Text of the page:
After so much controversy over its content along with making gamers question the culture of their community, Hatred is only a little shocking but has nothing much going for it as a game.

Not since Manhunt 2 has a title caused so much controversy over its violent content. Critics have denounced it for its poor taste in content while supporters have defended it by pointing out how it’s no different from games like Postal.

On the surface, Hatred is suppose to be a dark and gritty game that puts players in the role of The Crusader as he embarks on a killing spree. The black-and-white imagery (with blood being the only subject to have color) should have also given it an artistic tone to what should have been a disturbing experience.

However, everything about Hatred was built on the controversy and hype. While the context should be a gritty, it fails at any point to make the player feel disturbed by their actions. At best it could be compared to any game that involves shooting at an animal in a cage. The entire point of this game felt like it was trying to add fuel to a controversy that has been dead since the early 2000s.

Hatred could have been a unique experience if it was released anytime from 1999 – 2005, when such titles were a popular way to stick it to anti-video game activists like Jack Thompson. Yet as of 2015; video games have become part of pop-culture while the culture has become more austere. Quality video games are expected to either have a thought provoking story with multi-layered characters, a multiplayer experience, or a challenge that stimulates the player. Video games that only offer shock value have gone the way of the dodo as they are no longer relevant.

On a side note; fan-boys who enjoy the game really need to stop comparing Hatred to Postal and Manhunt, they are not the same experience. Despite its violent content, the Postal series is a comedy that mocks contemporary morals and culture. Manhunt is a horror survival that was a modern retelling of The Most Dangerous Game, while those you hunted were not innocent bystanders.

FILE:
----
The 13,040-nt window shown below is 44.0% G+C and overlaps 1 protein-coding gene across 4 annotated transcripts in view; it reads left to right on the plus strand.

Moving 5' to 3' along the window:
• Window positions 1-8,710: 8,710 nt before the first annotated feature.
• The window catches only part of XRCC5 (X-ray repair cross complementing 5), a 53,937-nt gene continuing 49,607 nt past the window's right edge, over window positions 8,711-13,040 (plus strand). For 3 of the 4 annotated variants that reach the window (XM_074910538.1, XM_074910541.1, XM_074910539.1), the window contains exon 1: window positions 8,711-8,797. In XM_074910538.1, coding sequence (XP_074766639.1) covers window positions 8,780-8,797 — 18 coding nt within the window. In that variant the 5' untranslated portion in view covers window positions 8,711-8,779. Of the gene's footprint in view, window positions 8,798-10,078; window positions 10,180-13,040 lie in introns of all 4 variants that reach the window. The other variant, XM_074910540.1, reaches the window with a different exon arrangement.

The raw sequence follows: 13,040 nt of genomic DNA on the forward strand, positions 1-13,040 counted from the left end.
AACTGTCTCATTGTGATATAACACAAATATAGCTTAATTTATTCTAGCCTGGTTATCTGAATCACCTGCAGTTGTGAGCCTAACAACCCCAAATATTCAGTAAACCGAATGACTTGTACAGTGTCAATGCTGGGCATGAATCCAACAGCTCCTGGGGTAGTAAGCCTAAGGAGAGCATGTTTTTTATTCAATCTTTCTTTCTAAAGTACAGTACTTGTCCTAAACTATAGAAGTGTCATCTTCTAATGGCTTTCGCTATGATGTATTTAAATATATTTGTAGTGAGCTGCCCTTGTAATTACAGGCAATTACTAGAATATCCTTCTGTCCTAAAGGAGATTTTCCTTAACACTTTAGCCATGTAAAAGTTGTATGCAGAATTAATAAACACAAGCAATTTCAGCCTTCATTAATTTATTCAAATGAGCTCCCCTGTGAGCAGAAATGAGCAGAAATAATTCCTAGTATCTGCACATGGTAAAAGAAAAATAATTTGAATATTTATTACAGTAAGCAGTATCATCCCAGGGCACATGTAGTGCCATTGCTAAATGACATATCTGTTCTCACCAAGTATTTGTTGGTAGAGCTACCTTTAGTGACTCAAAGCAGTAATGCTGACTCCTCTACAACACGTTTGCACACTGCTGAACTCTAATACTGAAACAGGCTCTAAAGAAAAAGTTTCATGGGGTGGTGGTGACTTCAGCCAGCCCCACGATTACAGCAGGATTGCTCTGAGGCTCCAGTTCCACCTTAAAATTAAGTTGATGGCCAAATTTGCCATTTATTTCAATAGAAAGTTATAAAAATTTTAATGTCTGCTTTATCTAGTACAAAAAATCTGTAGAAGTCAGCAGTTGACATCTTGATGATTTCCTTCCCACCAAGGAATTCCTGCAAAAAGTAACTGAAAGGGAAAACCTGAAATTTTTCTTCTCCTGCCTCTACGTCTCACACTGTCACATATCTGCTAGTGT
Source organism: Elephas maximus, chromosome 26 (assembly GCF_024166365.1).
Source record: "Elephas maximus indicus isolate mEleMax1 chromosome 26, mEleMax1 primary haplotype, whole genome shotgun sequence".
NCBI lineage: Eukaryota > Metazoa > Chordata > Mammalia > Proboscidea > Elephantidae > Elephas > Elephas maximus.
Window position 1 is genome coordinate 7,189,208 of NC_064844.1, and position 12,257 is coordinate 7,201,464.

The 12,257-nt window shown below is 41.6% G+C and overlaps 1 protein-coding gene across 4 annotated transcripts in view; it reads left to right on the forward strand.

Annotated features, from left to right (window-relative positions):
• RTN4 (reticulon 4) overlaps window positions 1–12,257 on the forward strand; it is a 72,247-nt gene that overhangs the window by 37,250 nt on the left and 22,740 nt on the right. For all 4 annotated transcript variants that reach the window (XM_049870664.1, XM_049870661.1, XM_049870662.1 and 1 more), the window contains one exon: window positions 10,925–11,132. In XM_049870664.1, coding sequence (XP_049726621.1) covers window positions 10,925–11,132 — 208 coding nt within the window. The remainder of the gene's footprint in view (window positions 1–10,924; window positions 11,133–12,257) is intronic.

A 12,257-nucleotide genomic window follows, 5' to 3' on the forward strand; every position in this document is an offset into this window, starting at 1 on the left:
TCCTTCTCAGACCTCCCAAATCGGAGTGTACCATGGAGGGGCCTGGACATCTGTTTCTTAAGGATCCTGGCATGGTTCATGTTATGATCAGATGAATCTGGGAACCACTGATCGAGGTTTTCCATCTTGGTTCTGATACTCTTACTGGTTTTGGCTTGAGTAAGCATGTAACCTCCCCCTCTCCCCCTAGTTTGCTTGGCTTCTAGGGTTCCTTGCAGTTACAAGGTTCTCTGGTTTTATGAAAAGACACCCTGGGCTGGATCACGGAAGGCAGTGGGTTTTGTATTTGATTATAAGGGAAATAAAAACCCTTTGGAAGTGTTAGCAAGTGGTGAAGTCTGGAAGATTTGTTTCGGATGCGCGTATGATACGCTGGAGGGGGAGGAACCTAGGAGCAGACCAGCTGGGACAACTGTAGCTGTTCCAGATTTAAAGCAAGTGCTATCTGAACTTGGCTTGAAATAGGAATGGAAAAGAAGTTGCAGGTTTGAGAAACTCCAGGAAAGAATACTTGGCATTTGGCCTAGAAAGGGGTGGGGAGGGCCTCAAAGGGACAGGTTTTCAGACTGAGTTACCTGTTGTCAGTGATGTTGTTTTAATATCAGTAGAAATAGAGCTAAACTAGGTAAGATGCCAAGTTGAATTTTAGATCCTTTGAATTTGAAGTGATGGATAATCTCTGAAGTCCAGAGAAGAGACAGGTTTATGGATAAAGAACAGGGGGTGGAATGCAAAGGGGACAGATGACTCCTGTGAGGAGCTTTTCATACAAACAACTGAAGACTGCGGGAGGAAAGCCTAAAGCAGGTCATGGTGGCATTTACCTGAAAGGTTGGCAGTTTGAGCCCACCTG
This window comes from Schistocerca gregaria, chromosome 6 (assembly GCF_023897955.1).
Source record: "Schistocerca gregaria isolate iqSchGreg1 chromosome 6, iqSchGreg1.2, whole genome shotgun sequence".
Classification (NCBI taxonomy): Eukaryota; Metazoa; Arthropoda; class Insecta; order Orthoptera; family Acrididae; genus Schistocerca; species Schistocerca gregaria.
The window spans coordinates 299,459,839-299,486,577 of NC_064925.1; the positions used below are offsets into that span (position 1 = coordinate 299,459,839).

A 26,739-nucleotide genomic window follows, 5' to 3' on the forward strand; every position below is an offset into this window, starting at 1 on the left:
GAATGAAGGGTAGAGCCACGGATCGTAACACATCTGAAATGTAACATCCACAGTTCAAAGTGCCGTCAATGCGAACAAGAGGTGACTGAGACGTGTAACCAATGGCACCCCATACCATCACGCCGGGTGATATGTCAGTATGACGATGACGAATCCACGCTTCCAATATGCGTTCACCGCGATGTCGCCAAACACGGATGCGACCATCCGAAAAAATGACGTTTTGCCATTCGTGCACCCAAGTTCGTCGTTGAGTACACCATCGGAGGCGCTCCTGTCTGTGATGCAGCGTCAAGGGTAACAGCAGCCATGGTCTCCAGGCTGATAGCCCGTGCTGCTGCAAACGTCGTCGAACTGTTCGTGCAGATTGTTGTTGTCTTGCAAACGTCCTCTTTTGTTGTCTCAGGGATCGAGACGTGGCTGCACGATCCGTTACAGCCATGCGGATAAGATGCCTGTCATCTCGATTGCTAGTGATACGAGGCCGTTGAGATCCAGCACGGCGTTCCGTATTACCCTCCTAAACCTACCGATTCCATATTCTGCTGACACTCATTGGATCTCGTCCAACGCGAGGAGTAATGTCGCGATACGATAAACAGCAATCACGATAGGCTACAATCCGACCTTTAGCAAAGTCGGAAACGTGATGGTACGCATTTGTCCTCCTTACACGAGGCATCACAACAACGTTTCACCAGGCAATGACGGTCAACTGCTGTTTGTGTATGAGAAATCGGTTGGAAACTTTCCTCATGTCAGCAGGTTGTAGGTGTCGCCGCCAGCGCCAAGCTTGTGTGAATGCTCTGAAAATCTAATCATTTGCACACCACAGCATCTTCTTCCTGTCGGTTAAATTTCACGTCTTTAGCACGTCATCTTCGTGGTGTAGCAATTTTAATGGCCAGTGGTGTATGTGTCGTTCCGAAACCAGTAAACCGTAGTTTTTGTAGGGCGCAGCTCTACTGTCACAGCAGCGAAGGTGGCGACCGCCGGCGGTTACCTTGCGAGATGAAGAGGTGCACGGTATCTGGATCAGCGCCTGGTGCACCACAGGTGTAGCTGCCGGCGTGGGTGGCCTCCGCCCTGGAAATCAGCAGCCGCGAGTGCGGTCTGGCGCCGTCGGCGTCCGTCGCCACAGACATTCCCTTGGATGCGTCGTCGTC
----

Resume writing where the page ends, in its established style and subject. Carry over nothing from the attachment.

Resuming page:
Hatred is neither shocking or artistic and calling it a “video game” feels like an insult to the gaming while at best having appealed to the communities lowest common denominator. Destructive Creations has failed to shock players while the honor for the most disturbing moment in gaming still belongs to “No Russian” in Call of Duty: Modern Warfare 2.

One would hope that inflated hype was the only thing wrong with the game, but unfortunately a series of glitches and poor controls makes the experience even worse. For a game that requires little hardware to function, it has a serious lag issue along with a series twitches that deprives players of what little enjoyment they could’ve had. Trust me, it’s not my computer (I could play Crysis on full settings), this game just has a lot of unresolved bugs.

The controls don’t respond properly as players will struggle to function in the environment. Going in a straight line alone is so difficult that its surprising that trophy is not available for completing the task. Aiming is so annoying that trying to hit the target is a nuisance that requires more patience and less skill.

Hatred is less of boundary-pushing title and more of an over-glorified flame bait that was developed by attention whores. Also a reminder for disgruntled gamers who wasted less than two hours of gametime, Steam now offers refunds.

Disclaimer: The game used for this review was purchased on Steam.

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Hatred (PC)





  • B&W visuals are creative.


  • Bad controls
  • Plot is stupid
  • Thinks its edgy or shocking

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